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The Rwanda scheme will not end people smuggling, and our lawmakers know this

The UK government is proving heartless inside and out

By Tane Moorhouse

Image courtesy of Dannyman via Wikimedia Commons


The British and Rwandan governments have recently agreed to a deal that will see immigrants who illegally enter the UK deported to Rwanda.


The introduction of this immigration policy is of little surprise. Over recent years the Conservative Party has drawn large segments of its support from constituents who are greatly concerned by the issue of immigration control. For adherents of this axiom, rapidly expanding populations (especially when due to uncontrolled immigration) result in the inability of a nation to effectively cater for all its citizens requirements. Uncontrolled immigration, it is therefore argued, drives down standards of living due to a seemingly common-sensical, quasi-Malthusian, understanding of supply and demand principles.


Following this framework, citizens naturally stress the need to protect existing public resources such as the NHS and the educational sector from further strain. It is therefore understandable why many firmly believe that the nation should adopt an Australian styled immigration policy whereby only ‘legitimate’ refugees and seemingly beneficial economic migrants—whom, have entered the country through legal channels—can be allowed to settle.


Yet the purpose of this article is not to contest this viewpoint, nor to argue in favour of it. Instead, this article is an attempt to ensure that the current British Conservative government—an adherent follower of this viewpoint—is not allowed to neglect their duty to protect immigrants regardless of whether they are legal or illegal.

Moreover, the current Conservative government must ensure that it enables the process for immigrants & refugees to enter the UK legitimately.

In reference to the newly proposed Rwandan scheme Prime Minister Boris Johnson commented that ‘We need to encourage them [‘legitimate’ immigrants] to take the safe and legal route if they to come to this country’, before continuing to add that illegal immigration networks run by human traffickers had horrifically turned the English Channel into a ‘watery graveyard’.


Yet the governments rhetoric towards immigrants can be described as nothing less than disingenuous. For instance, it is extremely hard to believe the government’s claim that it safeguards the well-being of immigrants when numerous news sites have also highlighted how

many refugees already in Rwanda, from neighbouring countries, have been allegedly forced into conscription for the Rwanda forces.

It has even been reported that those of the LGBTQ community have faced targeted persecution. Moreover, a report by the Human Rights Watch shockingly uncovered how in 2018 ‘Rwandan security forces shot dead at least 12 refugees from the Democratic Republic of Congo when they protested to a cut to food rations’.


Evidently, therefore, Rwanda is not a safe destination to send immigrants. In fact, it could be argued that by willingly sending immigrants to Rwanda regardless of these conditions that the British government is in direct contradiction of article 33 (1) of the 1951 Convention relating to the Status of Refugees. This convention states that nation-States are obliged not to return or send an immigrant/refugee to ‘the frontiers of territories where his life or freedom would be threatened on account of his race, religion, nationality, membership in a particular social group or political opinion’.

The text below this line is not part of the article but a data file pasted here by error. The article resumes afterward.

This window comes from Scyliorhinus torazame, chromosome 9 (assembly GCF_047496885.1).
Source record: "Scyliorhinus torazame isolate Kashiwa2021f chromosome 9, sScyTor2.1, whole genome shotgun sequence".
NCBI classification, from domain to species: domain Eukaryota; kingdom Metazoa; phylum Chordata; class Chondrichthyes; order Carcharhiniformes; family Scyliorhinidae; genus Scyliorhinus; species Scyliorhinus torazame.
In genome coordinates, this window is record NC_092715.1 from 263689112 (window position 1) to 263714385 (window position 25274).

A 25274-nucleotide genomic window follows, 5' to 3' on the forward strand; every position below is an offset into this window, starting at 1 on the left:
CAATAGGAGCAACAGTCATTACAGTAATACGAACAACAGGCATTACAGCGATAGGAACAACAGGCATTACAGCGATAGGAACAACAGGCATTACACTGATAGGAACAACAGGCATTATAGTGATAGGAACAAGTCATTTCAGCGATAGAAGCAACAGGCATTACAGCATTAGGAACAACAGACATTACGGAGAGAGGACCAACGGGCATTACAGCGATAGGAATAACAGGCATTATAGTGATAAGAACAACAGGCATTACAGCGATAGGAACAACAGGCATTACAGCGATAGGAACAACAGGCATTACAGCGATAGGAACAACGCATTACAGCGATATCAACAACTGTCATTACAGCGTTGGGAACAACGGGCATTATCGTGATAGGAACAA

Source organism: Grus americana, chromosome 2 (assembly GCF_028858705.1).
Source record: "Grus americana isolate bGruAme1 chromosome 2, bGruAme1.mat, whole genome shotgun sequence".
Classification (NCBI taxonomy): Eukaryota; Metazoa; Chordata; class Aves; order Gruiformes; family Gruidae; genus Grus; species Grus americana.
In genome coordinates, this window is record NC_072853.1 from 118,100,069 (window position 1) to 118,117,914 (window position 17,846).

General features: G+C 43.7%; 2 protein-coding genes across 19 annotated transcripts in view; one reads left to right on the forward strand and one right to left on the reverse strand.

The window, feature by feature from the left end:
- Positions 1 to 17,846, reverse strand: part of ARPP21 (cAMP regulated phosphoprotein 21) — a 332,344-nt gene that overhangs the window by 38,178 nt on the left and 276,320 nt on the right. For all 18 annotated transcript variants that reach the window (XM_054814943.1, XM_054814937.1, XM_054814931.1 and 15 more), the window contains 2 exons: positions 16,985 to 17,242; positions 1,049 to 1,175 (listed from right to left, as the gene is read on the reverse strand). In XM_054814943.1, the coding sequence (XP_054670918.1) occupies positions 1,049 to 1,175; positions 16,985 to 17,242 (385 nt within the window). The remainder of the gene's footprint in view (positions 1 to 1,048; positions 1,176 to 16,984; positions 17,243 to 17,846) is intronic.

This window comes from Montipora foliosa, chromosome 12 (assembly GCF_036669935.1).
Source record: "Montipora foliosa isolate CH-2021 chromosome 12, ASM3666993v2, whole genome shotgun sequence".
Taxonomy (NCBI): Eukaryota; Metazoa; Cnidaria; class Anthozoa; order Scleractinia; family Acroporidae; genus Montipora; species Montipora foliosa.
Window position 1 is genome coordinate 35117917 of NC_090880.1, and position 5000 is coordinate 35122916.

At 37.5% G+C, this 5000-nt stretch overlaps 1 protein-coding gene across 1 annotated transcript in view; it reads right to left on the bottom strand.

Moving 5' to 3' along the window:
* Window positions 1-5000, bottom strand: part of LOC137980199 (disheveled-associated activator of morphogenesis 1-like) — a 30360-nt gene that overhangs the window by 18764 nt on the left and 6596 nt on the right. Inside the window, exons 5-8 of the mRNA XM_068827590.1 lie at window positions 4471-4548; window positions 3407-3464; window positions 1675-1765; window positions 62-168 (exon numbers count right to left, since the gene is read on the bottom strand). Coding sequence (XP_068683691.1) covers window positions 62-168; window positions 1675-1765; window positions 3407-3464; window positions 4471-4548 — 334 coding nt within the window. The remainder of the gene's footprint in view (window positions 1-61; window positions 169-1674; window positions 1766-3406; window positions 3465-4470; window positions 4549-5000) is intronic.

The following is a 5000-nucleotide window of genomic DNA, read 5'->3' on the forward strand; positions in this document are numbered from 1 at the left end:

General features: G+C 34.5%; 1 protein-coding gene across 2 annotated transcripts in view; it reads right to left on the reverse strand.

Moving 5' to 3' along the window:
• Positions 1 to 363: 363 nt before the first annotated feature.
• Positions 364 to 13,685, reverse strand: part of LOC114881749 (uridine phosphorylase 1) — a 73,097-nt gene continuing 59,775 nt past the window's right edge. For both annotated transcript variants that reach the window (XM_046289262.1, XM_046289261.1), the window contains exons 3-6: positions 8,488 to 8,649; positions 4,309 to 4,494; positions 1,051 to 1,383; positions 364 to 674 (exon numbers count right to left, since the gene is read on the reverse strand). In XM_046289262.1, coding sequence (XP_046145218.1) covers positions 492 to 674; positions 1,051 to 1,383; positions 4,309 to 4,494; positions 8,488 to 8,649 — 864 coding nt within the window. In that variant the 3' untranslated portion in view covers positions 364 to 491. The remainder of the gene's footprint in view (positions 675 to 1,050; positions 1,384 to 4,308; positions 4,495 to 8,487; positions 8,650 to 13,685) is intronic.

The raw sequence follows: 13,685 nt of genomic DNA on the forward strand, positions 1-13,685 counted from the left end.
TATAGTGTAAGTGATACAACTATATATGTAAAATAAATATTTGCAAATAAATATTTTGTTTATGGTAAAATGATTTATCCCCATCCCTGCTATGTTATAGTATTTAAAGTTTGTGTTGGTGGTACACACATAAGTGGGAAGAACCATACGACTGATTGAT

Yet the government’s failure to help support immigrants/refugees does not just revolve around those who have illegally entered the country. Earlier this year the government failed to take any meaningful action to support Ukrainian families fleeing the Russian invasion of their country.

If these refugees do not count as legitimate, no one will.

We must also remind ourselves of the events in Afghanistan last summer. Thousands of Afghani nationals who had helped the British army fight the Taliban since 2001, were abandoned and left to be persecuted by the very regime they had helped us counter. Even the evacuation of animals was prioritised above the evacuation of many political vulnerable citizens. As former civil servant and whistle-blower Raphael Marshall stated, ‘HMG therefore transported animals which were not at risk of harm at the direct expense of evacuating British nationals and people at risk of imminent murder, including interpreters who had served with the British Army’.


These refugees’ issues are made even worse when considering that, according to the Guardian, the British government has decided not to set-up a visa processing centre in Calais ‘to avoid encouraging more refugees to travel to the city’. Thus, we cannot take seriously Home Secretary Priti Patel’s claims that the government will ‘put an end to this deadly trade in people smuggling’—via the Rwandan scheme—if the government has simultaneously refused to provide legal channels through which applicants can apply because of fears that too many immigrants will apply.


As has become abundantly clear, this government is plain and simply xenophobic. It has repeatedly shown that it will not aid those in legitimate crisis. Worse still, it readily jeopardises immigrants’ safety. It is therefore vitally important that we, the public, do not allow this administration to deceive us into believing that they have any respect for the lives of immigrants. Their policies are based solely upon disdain and negligence.